Critic Reviews



Based on 20 critic reviews provided by
To see this seamless "reconstruction" - consisting of some 15 entirely new sequences as well as augmentations to 23 others - is to behold a masterpiece revealed.
Chicago Reader
A grand-style, idiosyncratic war epic, with wonderful poetic ideas, intense emotions, and haunting images rich in metaphysical portent.
Marvin's performance, much enhanced by "The Reconstruction," is a marvel.
New York Daily News
The combination of old-time Hollywood valor and ahead-of-its-time surprises makes this restoration a big event.
Powerful, humorous, and touching. (Review of Original Release)
Hard-boiled, filled with action, held together by male camaraderie, directed with a lean economy of action. It's one of the most expensive B-pictures ever made, and I think that helps it fit the subject. "A" war movies are about War, but "B" war movies are about soldiers. (Review of Original Release)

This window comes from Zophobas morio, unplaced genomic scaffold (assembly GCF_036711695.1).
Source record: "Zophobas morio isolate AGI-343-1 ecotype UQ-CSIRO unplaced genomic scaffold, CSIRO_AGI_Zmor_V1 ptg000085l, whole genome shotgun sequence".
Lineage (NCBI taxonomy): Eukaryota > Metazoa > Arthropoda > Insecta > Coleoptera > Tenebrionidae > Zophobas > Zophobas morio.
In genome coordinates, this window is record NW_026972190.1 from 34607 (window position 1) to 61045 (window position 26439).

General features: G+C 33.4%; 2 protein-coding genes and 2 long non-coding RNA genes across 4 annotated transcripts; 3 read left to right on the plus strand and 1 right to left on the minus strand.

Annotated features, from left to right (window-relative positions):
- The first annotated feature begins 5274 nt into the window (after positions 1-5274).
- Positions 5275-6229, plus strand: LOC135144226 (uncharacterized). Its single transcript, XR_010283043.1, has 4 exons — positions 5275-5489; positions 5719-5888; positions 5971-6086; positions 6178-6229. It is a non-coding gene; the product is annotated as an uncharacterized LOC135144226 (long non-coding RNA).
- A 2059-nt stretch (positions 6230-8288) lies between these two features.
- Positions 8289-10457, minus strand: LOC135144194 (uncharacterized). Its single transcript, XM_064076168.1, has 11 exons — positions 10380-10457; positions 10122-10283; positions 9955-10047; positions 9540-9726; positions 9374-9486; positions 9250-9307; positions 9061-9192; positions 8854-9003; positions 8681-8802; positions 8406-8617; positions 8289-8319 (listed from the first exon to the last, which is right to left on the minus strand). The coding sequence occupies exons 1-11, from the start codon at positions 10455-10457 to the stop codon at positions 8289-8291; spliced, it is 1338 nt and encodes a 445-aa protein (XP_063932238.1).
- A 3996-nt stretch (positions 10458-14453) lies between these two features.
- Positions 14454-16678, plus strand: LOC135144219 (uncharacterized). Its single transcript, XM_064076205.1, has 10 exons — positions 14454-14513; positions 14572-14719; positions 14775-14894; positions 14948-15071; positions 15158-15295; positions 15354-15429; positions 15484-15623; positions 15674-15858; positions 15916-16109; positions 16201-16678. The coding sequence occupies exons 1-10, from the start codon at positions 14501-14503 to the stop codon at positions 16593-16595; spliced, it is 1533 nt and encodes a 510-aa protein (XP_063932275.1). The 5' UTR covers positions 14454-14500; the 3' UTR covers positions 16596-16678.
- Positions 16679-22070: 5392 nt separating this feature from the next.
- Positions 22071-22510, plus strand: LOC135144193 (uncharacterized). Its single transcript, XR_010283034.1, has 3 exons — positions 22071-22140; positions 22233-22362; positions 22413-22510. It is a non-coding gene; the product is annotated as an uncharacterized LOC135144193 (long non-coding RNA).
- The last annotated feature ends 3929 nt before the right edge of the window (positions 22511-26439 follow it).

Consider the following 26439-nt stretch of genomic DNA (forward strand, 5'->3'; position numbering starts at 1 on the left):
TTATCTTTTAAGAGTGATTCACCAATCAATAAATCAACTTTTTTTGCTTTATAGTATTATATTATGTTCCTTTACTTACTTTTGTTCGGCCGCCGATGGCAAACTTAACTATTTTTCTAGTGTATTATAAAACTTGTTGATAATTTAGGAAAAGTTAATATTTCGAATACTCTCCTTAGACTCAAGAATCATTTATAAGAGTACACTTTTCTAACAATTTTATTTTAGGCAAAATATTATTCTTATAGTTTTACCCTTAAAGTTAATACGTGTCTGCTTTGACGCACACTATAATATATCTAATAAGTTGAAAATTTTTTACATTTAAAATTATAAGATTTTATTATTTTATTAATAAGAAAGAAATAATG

There are sequences in The Big Red One that you can't forget, and every one of them could have been made better with a bigger budget and a realism that was beyond Fuller's grasp at the time.
Reissued with the addition of 50 minutes trimmed from the original 1980 cut, Fuller's only A-budget movie is still among the lesser works of this frequently brilliant filmmaker.
In his lifetime, Fuller longed for a restoration of what he considered his most personal film. Schickel's version is a labor of love that, despite the controversy it is bound to ignite, comes close to fulfilling the director's vision.
Entertainment Weekly
Lee Marvin, it must be said, is terrific as the platoon commander, and Fuller deserves props for the film's one sustained sequence: the D-Day attack, in which the platoon gets pinned on the beach for a hellish eternity.

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